Discuss with students the indirect costs of war. If the government spends money on war, then it must balance the budget by decreasing spending in other areas. What might the effects of this be?
Have students research WWI and WWII shortages. The Home Front is a good source, as is this Fulton County, NY Web site. What shortages have families dealt with in past conflicts? Which other goods that students consume might be affected? Is there a way to calculate the costs?
PBS NewsHour for Students: Cost of War with Iraq
PBS NOW with Bill Moyers: The Cost of War
American Academy of Arts and Sciences: Cost of War with Iraq
How Stuff Works: How Gas Prices Work
Grade Level: 9-12
Subject: Social Studies
Distribute the six stories told on PBS's A Force More Powerful: A Century of Nonviolent Resistance Web site, grouping students so that each group of 2-3 students is reading one of the stories. Students should prepare to present to the class the following:
Next, ask students their opinions of George Bush's conflict with Iraq. Background information on the conflict with Iraq may be found on the PBS NewsHour Extra for Students Web site. How are the conditions similar to the ones described in the six stories students just read, and how are they different? Would nonviolent protest by Iraqi citizens be effective against Saddam Hussein? Are there students who would protest the actions of the U.S. government? Regardless of their views, have students develop a strategy for resistance, using the historical models they just studied. Do they think their strategies would be effective?
A Force More Powerful
NewsHour Extra for Students
Gandhi by Demi
Peaceful Protest: The Life of Nelson Mandela by Yona Zeldis McDonough and Malcah Zeldis
Grade Level: 2-3
Subject: The Arts; Reading & Language Arts; Math
Immersing students in activities that require sharing, working together, and respecting each other will form skills that aid in resolving conflicts. Students will work in center activities that foster "being a good friend" skills.
Math center: Small groups have to work collaboratively to decide what type of structure they would like to build and then create it out of blocks. Older students may use blunt ended toothpicks and different sized marshmallows. You might explore the building challenges on the PBS Building Big Web site for ideas.
Listening center: A pair of students listens to Clifford Makes a Friend on tape and more stories if time allows. They share a book to read silently while listening to the story.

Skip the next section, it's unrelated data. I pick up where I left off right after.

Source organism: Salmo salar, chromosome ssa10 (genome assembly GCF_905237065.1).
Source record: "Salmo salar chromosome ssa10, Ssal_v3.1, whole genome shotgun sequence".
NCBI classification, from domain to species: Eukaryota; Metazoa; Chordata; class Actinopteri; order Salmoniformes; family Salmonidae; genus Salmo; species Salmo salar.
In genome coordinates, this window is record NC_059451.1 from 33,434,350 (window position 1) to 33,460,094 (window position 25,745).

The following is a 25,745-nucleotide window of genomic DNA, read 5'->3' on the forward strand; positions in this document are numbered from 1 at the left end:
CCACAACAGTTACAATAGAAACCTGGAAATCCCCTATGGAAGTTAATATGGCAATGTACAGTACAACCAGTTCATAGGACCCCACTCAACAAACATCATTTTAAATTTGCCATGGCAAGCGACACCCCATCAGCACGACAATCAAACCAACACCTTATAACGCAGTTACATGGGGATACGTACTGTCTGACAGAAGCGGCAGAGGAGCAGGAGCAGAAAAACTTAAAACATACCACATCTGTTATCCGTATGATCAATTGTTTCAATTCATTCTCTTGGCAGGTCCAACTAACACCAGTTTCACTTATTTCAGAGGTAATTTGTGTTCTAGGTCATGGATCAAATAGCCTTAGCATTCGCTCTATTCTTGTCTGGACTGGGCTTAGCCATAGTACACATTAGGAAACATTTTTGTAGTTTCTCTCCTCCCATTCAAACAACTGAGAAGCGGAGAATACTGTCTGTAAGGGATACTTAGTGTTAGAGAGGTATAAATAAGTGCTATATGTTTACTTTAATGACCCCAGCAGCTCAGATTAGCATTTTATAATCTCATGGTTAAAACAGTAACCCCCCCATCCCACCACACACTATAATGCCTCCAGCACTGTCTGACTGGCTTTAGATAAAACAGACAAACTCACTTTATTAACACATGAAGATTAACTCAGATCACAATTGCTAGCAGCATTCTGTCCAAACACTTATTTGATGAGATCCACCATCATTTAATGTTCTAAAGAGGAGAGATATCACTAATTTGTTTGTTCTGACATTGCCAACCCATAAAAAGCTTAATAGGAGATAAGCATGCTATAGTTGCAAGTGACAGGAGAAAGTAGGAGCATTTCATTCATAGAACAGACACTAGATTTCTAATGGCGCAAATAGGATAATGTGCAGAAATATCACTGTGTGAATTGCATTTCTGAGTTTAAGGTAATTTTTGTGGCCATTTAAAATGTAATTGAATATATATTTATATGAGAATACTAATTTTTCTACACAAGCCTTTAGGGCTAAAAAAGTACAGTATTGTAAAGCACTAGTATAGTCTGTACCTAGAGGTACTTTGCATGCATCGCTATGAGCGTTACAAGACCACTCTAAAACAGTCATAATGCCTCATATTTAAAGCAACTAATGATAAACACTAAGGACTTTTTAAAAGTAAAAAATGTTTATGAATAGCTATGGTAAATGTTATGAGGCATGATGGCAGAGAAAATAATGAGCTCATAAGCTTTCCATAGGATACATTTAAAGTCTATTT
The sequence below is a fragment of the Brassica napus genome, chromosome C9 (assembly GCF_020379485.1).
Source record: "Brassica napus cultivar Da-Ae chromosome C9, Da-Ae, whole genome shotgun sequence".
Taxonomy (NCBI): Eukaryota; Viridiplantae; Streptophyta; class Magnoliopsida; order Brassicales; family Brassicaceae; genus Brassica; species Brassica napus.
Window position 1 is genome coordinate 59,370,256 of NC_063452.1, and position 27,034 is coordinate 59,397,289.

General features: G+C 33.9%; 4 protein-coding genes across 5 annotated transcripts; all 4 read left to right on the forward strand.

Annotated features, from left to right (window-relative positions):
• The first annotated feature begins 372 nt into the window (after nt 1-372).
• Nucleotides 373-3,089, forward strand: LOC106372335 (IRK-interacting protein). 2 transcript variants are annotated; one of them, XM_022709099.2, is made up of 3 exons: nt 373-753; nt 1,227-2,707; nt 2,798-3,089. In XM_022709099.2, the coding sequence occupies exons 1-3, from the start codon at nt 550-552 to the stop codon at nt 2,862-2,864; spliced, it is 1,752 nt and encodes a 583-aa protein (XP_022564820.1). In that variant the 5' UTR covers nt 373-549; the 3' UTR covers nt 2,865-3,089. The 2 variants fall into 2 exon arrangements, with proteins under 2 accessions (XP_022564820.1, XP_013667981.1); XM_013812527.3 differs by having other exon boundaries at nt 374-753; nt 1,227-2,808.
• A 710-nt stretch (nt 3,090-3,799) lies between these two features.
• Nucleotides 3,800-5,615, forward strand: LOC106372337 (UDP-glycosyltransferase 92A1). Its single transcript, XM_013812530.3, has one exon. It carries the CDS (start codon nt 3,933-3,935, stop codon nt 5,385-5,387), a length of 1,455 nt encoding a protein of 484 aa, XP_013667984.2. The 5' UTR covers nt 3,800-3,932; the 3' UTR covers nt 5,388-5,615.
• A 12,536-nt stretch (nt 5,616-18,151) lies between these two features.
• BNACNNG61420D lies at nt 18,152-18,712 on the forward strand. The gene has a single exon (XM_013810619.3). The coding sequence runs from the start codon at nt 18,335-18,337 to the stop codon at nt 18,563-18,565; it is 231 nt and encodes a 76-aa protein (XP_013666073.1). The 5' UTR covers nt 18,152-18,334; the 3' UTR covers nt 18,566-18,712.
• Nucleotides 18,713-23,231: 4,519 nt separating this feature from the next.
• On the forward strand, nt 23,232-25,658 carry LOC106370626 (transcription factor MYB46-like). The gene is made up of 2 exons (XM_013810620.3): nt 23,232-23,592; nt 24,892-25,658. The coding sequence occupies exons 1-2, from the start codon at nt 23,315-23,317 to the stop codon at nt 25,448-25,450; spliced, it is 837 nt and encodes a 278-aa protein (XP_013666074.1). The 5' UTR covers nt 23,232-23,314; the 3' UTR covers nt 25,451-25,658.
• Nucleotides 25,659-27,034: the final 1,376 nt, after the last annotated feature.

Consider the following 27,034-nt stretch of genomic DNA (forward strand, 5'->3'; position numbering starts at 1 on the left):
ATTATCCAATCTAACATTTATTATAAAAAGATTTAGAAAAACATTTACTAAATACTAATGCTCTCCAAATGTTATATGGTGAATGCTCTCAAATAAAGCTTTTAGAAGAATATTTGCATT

Art Center: After listening to or reading the Clifford story, pairs must draw or paint a picture retelling the story. They need to work together to create just one picture!
Technology Center: Bookmark Clifford's Big Ideas from the PBS Clifford Web site on each computer. Students will listen to or read the following stories online (pair up a non-reader with a reader or enlist a volunteer from a higher grade to read the stories):
On each page of the story the students are engaged in various language arts activities such as finding opposites, rhyming words, finding vowel patterns, etc.
Writing Center: Teams will write a story about friends. One team will write the beginning of the story which will include the characters and setting. Another team will write the middle of the story which includes the character having a problem with another friend. Finally, the last team will resolve the conflict in the ending of the story. 2-3 books will be created when the whole class finishes this activity.
Dramatic Play Center: Pairs of students "interview" each other to find interesting things they have in common: birthdays, favorite foods, favorite colors, birthplace, after school activities. Each student rehearses presenting their friend for a Show & Tell activity.
Final Activities/Extensions: Show & Tell Day -- Each student will show and tell as much information as they can about their friend they interviewed. The whole class will develop an appreciation for the diversity and uniqueness of each person in their class. Lead the students through the writing process using the stories they created in the writing center. Publish the final copies and create class books to keep in your class library.
PBS: Building Big
Do You Want To Play? A Book About Being Friends by Bob Kolar
Hogula, Dread Pig of Night by Jean Gralley
Weslandia by Paul Fleischman and Kevin Hawkes